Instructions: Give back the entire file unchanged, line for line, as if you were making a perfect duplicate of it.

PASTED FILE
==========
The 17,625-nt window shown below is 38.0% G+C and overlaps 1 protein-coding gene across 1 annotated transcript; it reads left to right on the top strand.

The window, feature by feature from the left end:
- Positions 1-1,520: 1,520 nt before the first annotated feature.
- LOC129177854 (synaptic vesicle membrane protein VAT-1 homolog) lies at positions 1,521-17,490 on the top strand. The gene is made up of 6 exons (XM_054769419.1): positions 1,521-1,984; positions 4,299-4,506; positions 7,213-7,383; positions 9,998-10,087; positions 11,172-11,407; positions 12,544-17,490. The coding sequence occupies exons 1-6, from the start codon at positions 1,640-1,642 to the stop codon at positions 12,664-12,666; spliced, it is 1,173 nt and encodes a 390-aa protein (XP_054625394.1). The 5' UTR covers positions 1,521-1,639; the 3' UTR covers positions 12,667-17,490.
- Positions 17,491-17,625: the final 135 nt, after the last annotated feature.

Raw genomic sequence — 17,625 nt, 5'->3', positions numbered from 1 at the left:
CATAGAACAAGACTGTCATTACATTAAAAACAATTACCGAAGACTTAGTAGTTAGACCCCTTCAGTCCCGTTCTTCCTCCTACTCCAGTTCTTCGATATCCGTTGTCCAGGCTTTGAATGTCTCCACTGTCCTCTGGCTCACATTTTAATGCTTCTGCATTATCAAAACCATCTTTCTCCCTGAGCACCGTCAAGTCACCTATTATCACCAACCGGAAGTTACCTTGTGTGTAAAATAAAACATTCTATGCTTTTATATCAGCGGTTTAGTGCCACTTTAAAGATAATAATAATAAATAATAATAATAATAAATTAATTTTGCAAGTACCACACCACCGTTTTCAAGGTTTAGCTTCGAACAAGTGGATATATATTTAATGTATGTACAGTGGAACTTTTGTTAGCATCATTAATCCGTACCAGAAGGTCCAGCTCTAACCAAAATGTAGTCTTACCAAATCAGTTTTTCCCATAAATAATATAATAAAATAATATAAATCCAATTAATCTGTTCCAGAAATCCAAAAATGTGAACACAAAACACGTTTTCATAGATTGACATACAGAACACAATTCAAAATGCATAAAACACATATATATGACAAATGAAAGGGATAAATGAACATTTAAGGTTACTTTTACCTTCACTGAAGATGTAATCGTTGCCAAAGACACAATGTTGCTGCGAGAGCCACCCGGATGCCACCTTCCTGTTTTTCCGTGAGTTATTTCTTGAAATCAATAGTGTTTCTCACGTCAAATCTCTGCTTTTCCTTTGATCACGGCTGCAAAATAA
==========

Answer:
The 17,625-nt window shown below is 38.0% G+C and overlaps 1 protein-coding gene across 1 annotated transcript; it reads left to right on the top strand.

The window, feature by feature from the left end:
- Positions 1-1,520: 1,520 nt before the first annotated feature.
- LOC129177854 (synaptic vesicle membrane protein VAT-1 homolog) lies at positions 1,521-17,490 on the top strand. The gene is made up of 6 exons (XM_054769419.1): positions 1,521-1,984; positions 4,299-4,506; positions 7,213-7,383; positions 9,998-10,087; positions 11,172-11,407; positions 12,544-17,490. The coding sequence occupies exons 1-6, from the start codon at positions 1,640-1,642 to the stop codon at positions 12,664-12,666; spliced, it is 1,173 nt and encodes a 390-aa protein (XP_054625394.1). The 5' UTR covers positions 1,521-1,639; the 3' UTR covers positions 12,667-17,490.
- Positions 17,491-17,625: the final 135 nt, after the last annotated feature.

Raw genomic sequence — 17,625 nt, 5'->3', positions numbered from 1 at the left:
CATAGAACAAGACTGTCATTACATTAAAAACAATTACCGAAGACTTAGTAGTTAGACCCCTTCAGTCCCGTTCTTCCTCCTACTCCAGTTCTTCGATATCCGTTGTCCAGGCTTTGAATGTCTCCACTGTCCTCTGGCTCACATTTTAATGCTTCTGCATTATCAAAACCATCTTTCTCCCTGAGCACCGTCAAGTCACCTATTATCACCAACCGGAAGTTACCTTGTGTGTAAAATAAAACATTCTATGCTTTTATATCAGCGGTTTAGTGCCACTTTAAAGATAATAATAATAAATAATAATAATAATAAATTAATTTTGCAAGTACCACACCACCGTTTTCAAGGTTTAGCTTCGAACAAGTGGATATATATTTAATGTATGTACAGTGGAACTTTTGTTAGCATCATTAATCCGTACCAGAAGGTCCAGCTCTAACCAAAATGTAGTCTTACCAAATCAGTTTTTCCCATAAATAATATAATAAAATAATATAAATCCAATTAATCTGTTCCAGAAATCCAAAAATGTGAACACAAAACACGTTTTCATAGATTGACATACAGAACACAATTCAAAATGCATAAAACACATATATATGACAAATGAAAGGGATAAATGAACATTTAAGGTTACTTTTACCTTCACTGAAGATGTAATCGTTGCCAAAGACACAATGTTGCTGCGAGAGCCACCCGGATGCCACCTTCCTGTTTTTCCGTGAGTTATTTCTTGAAATCAATAGTGTTTCTCACGTCAAATCTCTGCTTTTCCTTTGATCACGGCTGCAAAATAA